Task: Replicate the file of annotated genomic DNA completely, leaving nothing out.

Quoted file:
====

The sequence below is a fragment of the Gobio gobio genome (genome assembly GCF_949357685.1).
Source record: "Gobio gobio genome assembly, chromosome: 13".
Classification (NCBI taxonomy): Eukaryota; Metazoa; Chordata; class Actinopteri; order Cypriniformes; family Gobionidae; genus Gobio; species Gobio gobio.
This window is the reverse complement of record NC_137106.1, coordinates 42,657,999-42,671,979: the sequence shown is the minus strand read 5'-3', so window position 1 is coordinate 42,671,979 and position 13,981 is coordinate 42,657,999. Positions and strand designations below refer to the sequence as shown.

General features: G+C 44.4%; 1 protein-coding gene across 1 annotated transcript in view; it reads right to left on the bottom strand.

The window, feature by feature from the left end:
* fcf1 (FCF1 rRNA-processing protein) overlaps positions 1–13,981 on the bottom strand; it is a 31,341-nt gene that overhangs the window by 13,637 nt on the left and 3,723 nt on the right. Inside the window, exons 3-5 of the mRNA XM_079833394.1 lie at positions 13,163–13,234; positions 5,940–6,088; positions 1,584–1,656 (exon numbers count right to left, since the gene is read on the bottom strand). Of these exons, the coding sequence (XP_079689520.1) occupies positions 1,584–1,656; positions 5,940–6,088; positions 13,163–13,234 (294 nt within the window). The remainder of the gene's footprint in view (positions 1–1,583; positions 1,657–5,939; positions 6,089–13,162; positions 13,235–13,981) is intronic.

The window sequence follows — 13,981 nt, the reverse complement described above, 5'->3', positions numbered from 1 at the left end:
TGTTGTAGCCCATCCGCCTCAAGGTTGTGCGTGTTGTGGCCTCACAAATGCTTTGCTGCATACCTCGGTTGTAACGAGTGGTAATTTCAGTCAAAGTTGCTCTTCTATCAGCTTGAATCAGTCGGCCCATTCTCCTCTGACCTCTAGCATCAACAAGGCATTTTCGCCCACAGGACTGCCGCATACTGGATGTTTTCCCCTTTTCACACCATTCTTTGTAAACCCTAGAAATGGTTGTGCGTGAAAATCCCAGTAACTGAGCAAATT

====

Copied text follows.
The sequence below is a fragment of the Gobio gobio genome (genome assembly GCF_949357685.1).
Source record: "Gobio gobio genome assembly, chromosome: 13".
Classification (NCBI taxonomy): Eukaryota; Metazoa; Chordata; class Actinopteri; order Cypriniformes; family Gobionidae; genus Gobio; species Gobio gobio.
This window is the reverse complement of record NC_137106.1, coordinates 42,657,999-42,671,979: the sequence shown is the minus strand read 5'-3', so window position 1 is coordinate 42,671,979 and position 13,981 is coordinate 42,657,999. Positions and strand designations below refer to the sequence as shown.

General features: G+C 44.4%; 1 protein-coding gene across 1 annotated transcript in view; it reads right to left on the bottom strand.

The window, feature by feature from the left end:
* fcf1 (FCF1 rRNA-processing protein) overlaps positions 1–13,981 on the bottom strand; it is a 31,341-nt gene that overhangs the window by 13,637 nt on the left and 3,723 nt on the right. Inside the window, exons 3-5 of the mRNA XM_079833394.1 lie at positions 13,163–13,234; positions 5,940–6,088; positions 1,584–1,656 (exon numbers count right to left, since the gene is read on the bottom strand). Of these exons, the coding sequence (XP_079689520.1) occupies positions 1,584–1,656; positions 5,940–6,088; positions 13,163–13,234 (294 nt within the window). The remainder of the gene's footprint in view (positions 1–1,583; positions 1,657–5,939; positions 6,089–13,162; positions 13,235–13,981) is intronic.

The window sequence follows — 13,981 nt, the reverse complement described above, 5'->3', positions numbered from 1 at the left end:
TGTTGTAGCCCATCCGCCTCAAGGTTGTGCGTGTTGTGGCCTCACAAATGCTTTGCTGCATACCTCGGTTGTAACGAGTGGTAATTTCAGTCAAAGTTGCTCTTCTATCAGCTTGAATCAGTCGGCCCATTCTCCTCTGACCTCTAGCATCAACAAGGCATTTTCGCCCACAGGACTGCCGCATACTGGATGTTTTCCCCTTTTCACACCATTCTTTGTAAACCCTAGAAATGGTTGTGCGTGAAAATCCCAGTAACTGAGCAAATT